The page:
You can either create a project from scratch or import an existing
project. Qt Creator generates all the necessary files, depending on the type of
project you create. For example, if you choose to create a graphical user
interface (GUI) application, Qt Creator generates an empty .ui file
that you can modify with the integrated \QD.
Large high-resolution screens, touch input, and significant graphics power
are becoming common in portable consumer devices, such as mobile
phones, media players, set-top boxes, and netbooks. To fully benefit from
these features and to create intuitive, modern-looking, fluid user interfaces,
you can use \l {http://doc.qt.nokia.com/4.7/qtquick.html}{Qt Quick}.
Qt Creator is integrated with cross-platform systems for build automation: qmake and
CMake. In addition, you can import generic projects that do not use qmake or CMake,
and specify that Qt Creator ignores your build system.
Qt Quick consists of a rich set of user interface elements, a declarative
language for describing user interfaces, and a language runtime. A
collection of C++ APIs is used to integrate these high level features with
classic Qt applications.
\section1 Editors
You can edit QML code in the code editor or in the integrated \QMLD.
The integration includes project management and code completion.
Qt Creator comes with a code editor and two integrated visual editors for designing
and building
graphical user interfaces (GUIs) from Qt widgets.
If you need a traditional user interface that is clearly structured and
enforces a platform look and feel, you can use the integrated \QD. You can
compose and customize your widgets or dialogs and test them using different
styles and resolutions.
\section2 Code Editor
\section1 Coding
As an IDE, Qt Creator differs from a text editor in that it knows how to build and run
applications. It understands the C++ and QML languages as code, not just as plain text. This allows
......@@ -284,110 +315,45 @@
\endlist
\section2 UI Designer
Qt Creator provides two integrated visual editors, \QD and \QMLD.
\l{Using Qt Designer}{\QD} is a tool for designing and building graphical user
interfaces (GUIs) from
Qt widgets. You can compose and customize your widgets or dialogs and test
them using different styles and resolutions.
Widgets and forms created with \QD are integrated seamlessly with programmed code,
using the Qt signals and slots mechanism, that lets you easily assign behavior to
graphical elements. All properties set in \QD can be changed dynamically within the code.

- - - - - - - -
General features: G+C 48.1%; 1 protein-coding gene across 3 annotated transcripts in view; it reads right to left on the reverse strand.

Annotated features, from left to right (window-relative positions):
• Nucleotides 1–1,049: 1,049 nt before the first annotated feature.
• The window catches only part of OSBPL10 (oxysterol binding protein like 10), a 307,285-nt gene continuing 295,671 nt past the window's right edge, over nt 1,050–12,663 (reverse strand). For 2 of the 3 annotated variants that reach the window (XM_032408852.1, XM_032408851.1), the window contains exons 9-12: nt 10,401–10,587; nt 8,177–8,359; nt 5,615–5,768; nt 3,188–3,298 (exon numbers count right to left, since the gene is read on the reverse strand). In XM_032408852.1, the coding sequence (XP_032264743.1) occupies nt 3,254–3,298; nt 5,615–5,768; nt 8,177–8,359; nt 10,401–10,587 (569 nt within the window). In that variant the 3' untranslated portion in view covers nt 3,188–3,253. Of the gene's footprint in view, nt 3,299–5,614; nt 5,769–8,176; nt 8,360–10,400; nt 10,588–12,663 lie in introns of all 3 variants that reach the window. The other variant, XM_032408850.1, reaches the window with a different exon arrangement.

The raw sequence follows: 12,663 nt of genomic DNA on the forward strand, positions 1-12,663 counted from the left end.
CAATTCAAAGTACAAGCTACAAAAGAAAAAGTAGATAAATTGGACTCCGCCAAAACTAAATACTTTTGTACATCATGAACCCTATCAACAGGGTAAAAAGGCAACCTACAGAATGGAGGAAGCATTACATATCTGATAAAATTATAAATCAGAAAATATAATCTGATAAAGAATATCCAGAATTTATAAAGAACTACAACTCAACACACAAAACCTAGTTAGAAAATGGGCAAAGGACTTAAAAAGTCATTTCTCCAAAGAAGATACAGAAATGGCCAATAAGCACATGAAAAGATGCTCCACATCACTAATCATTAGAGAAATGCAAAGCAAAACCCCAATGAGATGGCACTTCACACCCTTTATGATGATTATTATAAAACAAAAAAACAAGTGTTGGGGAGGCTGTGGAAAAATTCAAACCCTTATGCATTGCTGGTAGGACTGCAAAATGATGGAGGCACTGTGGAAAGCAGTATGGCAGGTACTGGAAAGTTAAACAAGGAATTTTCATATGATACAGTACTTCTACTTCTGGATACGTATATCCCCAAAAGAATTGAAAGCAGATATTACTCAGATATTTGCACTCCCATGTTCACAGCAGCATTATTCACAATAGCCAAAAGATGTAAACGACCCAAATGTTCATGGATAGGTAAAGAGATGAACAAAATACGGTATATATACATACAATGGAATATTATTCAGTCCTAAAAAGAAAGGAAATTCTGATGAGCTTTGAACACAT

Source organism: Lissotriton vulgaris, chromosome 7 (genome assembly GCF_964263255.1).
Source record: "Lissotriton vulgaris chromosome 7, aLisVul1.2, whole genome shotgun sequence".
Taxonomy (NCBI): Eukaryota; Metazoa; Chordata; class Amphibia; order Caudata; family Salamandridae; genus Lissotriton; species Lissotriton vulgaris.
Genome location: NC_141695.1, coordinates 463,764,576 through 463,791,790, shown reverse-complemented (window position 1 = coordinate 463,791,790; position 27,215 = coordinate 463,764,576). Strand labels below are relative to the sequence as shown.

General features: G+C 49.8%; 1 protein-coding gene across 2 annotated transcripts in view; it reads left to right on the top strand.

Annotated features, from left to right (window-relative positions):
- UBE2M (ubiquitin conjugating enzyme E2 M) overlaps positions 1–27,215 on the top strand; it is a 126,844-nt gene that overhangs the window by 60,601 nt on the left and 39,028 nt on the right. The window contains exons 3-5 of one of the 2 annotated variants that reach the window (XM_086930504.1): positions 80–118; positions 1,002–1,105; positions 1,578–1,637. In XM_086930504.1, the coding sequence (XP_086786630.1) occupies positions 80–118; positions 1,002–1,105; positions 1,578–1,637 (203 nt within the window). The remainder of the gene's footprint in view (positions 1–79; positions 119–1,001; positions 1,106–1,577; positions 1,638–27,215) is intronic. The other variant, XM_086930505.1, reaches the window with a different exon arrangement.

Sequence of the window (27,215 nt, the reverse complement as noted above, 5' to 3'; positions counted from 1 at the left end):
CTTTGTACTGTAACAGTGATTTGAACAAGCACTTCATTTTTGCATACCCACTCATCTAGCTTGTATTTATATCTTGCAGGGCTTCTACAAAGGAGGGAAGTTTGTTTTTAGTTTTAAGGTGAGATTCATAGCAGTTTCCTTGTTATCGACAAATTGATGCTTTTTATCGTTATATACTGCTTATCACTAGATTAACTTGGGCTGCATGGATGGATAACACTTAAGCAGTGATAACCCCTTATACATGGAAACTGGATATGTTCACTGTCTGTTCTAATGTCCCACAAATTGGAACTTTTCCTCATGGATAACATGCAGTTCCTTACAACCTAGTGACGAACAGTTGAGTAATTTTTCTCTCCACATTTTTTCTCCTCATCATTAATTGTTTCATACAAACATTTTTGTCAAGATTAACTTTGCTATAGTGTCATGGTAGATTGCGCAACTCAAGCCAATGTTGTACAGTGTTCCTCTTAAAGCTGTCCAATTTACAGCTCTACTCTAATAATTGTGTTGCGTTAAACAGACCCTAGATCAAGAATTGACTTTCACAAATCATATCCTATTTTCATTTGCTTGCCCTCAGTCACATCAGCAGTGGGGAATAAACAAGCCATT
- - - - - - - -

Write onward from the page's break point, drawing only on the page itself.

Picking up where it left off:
Furthermore, features like widget promotion and custom plugins allow you to use your
own widgets with \QD.
UIs that use widgets are clearly structured and enforce a platform look and feel,
which makes them useful for traditional applications. However, they are static, and
do not fully make use of the large high-resolution screens, touch input, and significant
graphics power that are becoming common in portable consumer devices, such as mobile
phones, media players, set-top boxes, and netbooks.
\l{Using Qt Quick Designer}{\QMLD} allows you to easily develop animations by using a
declarative programming
language called \l {http://doc.qt.nokia.com/4.7/qtquick.html}{QML}.
In QML, a user interface is specified as a tree of objects with properties.
You use a visual editor to create items, screens, and applications, as well as define changes
in their state, transitions from one state to another, and user actions that change the
states. \QMLD generates the necessary code for you.
You can use Qt or JavaScript to implement the application logic.
\section1 Languages
You can use the code editor to write code in Qt C++ or in the
\l {http://doc.qt.nokia.com/4.7/qtquick.html}{QML} declarative
programming language.
\section2 QML
You can use QML to build highly dynamic, custom user interfaces from a rich set
of QML elements. Qt Quick helps programmers and designers collaborate to build the
fluid user interfaces that are becoming common in portable consumer devices, such as
mobile phones, media players, set-top boxes and netbooks.
QML declarative programming language.
QML is an extension to JavaScript, that provides a mechanism to declaratively build
an object tree of QML elements. QML improves the integration between JavaScript and
Qt's existing QObject based type system, adds support for automatic property bindings
and provides network transparency at the language level.
\section1 Targets
Qt Creator provides support for building and running Qt applications for
desktop environment (Windows, Linux, and Mac OS) and mobile devices (Symbian, Maemo,
and MeeGo). Build settings allow you to quickly switch between build targets.
When you run an application for a mobile device target with a device
connected to the development PC, Qt Creator generates an installation package,
installs in on the device, and executes it.
You can publish the installation packages on the \l{https://publish.ovi.com/info/}{Ovi Store}.
For Symbian devices, the packages must be signed.
\section1 Tools
Qt Creator is integrated with a set of helpful tools, such as version control
systems and Qt Simulator.
\section2 Version Control Systems
Qt Creator uses the version control system's command line clients to access